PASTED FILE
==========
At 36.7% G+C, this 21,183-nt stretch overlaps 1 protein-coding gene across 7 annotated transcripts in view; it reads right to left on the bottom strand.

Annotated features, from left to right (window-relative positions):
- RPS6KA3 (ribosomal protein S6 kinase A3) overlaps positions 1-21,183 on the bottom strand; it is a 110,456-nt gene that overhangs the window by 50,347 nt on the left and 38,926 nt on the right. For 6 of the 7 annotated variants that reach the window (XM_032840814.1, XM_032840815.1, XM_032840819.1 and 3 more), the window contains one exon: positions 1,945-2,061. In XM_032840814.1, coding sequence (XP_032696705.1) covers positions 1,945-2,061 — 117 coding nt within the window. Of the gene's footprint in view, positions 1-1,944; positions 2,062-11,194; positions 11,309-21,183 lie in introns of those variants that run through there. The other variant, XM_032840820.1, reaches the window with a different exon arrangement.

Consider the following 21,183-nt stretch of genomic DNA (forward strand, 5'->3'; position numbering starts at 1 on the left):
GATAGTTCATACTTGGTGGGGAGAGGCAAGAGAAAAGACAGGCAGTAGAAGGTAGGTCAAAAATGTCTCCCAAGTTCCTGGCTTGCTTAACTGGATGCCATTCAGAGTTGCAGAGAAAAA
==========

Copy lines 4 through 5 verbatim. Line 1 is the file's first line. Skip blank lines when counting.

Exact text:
Consider the following 21,183-nt stretch of genomic DNA (forward strand, 5'->3'; position numbering starts at 1 on the left):
GATAGTTCATACTTGGTGGGGAGAGGCAAGAGAAAAGACAGGCAGTAGAAGGTAGGTCAAAAATGTCTCCCAAGTTCCTGGCTTGCTTAACTGGATGCCATTCAGAGTTGCAGAGAAAAA